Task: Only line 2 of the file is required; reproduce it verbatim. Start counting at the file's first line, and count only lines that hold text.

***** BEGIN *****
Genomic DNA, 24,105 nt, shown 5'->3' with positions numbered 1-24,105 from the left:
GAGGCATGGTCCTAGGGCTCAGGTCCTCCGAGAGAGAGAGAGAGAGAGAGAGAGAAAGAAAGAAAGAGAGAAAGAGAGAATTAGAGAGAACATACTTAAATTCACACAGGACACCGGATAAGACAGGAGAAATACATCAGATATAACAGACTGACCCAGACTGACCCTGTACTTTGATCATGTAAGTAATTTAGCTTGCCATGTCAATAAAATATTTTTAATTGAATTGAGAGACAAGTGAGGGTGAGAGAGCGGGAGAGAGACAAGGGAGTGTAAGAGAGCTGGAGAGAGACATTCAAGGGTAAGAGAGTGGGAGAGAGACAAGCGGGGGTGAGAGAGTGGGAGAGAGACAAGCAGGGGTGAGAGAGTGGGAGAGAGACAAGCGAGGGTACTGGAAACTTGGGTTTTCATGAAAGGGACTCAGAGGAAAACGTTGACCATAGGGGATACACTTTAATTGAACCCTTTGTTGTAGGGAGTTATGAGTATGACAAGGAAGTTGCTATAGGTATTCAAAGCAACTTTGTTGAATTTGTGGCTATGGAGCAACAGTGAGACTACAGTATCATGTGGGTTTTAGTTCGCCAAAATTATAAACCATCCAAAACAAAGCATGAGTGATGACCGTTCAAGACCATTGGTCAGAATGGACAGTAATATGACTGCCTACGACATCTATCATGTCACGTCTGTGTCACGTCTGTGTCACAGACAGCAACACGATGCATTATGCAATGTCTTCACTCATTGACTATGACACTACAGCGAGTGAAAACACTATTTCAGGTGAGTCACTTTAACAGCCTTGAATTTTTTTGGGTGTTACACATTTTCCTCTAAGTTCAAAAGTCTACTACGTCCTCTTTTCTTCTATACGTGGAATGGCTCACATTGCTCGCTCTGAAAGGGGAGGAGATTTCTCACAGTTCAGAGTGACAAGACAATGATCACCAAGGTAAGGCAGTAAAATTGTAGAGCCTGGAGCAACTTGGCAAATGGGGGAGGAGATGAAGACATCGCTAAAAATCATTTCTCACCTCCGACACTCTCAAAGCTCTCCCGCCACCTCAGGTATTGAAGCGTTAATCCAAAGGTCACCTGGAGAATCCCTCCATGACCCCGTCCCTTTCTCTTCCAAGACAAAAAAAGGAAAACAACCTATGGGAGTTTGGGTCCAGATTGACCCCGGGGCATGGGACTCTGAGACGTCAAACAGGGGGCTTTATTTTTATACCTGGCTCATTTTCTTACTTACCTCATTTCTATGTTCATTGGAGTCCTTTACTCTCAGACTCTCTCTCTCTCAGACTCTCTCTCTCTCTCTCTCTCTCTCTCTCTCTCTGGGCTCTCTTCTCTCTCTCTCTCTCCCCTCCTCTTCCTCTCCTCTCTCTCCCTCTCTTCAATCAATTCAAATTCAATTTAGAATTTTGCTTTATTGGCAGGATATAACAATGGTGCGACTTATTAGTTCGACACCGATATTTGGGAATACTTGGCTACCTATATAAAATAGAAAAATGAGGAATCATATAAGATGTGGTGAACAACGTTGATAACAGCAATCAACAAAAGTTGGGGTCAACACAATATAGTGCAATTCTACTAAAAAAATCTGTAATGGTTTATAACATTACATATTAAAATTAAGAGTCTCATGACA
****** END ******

GAGGCATGGTCCTAGGGCTCAGGTCCTCCGAGAGAGAGAGAGAGAGAGAGAGAGAAAGAAAGAAAGAGAGAAAGAGAGAATTAGAGAGAACATACTTAAATTCACACAGGACACCGGATAAGACAGGAGAAATACATCAGATATAACAGACTGACCCAGACTGACCCTGTACTTTGATCATGTAAGTAATTTAGCTTGCCATGTCAATAAAATATTTTTAATTGAATTGAGAGACAAGTGAGGGTGAGAGAGCGGGAGAGAGACAAGGGAGTGTAAGAGAGCTGGAGAGAGACATTCAAGGGTAAGAGAGTGGGAGAGAGACAAGCGGGGGTGAGAGAGTGGGAGAGAGACAAGCAGGGGTGAGAGAGTGGGAGAGAGACAAGCGAGGGTACTGGAAACTTGGGTTTTCATGAAAGGGACTCAGAGGAAAACGTTGACCATAGGGGATACACTTTAATTGAACCCTTTGTTGTAGGGAGTTATGAGTATGACAAGGAAGTTGCTATAGGTATTCAAAGCAACTTTGTTGAATTTGTGGCTATGGAGCAACAGTGAGACTACAGTATCATGTGGGTTTTAGTTCGCCAAAATTATAAACCATCCAAAACAAAGCATGAGTGATGACCGTTCAAGACCATTGGTCAGAATGGACAGTAATATGACTGCCTACGACATCTATCATGTCACGTCTGTGTCACGTCTGTGTCACAGACAGCAACACGATGCATTATGCAATGTCTTCACTCATTGACTATGACACTACAGCGAGTGAAAACACTATTTCAGGTGAGTCACTTTAACAGCCTTGAATTTTTTTGGGTGTTACACATTTTCCTCTAAGTTCAAAAGTCTACTACGTCCTCTTTTCTTCTATACGTGGAATGGCTCACATTGCTCGCTCTGAAAGGGGAGGAGATTTCTCACAGTTCAGAGTGACAAGACAATGATCACCAAGGTAAGGCAGTAAAATTGTAGAGCCTGGAGCAACTTGGCAAATGGGGGAGGAGATGAAGACATCGCTAAAAATCATTTCTCACCTCCGACACTCTCAAAGCTCTCCCGCCACCTCAGGTATTGAAGCGTTAATCCAAAGGTCACCTGGAGAATCCCTCCATGACCCCGTCCCTTTCTCTTCCAAGACAAAAAAAGGAAAACAACCTATGGGAGTTTGGGTCCAGATTGACCCCGGGGCATGGGACTCTGAGACGTCAAACAGGGGGCTTTATTTTTATACCTGGCTCATTTTCTTACTTACCTCATTTCTATGTTCATTGGAGTCCTTTACTCTCAGACTCTCTCTCTCTCAGACTCTCTCTCTCTCTCTCTCTCTCTCTCTCTCTCTGGGCTCTCTTCTCTCTCTCTCTCTCCCCTCCTCTTCCTCTCCTCTCTCTCCCTCTCTTCAATCAATTCAAATTCAATTTAGAATTTTGCTTTATTGGCAGGATATAACAATGGTGCGACTTATTAGTTCGACACCGATATTTGGGAATACTTGGCTACCTATATAAAATAGAAAAATGAGGAATCATATAAGATGTGGTGAACAACGTTGATAACAGCAATCAACAAAAGTTGGGGTCAACACAATATAGTGCAATTCTACTAAAAAAATCTGTAATGGTTTATAACATTACATATTAAAATTAAGAGTCTCATGACA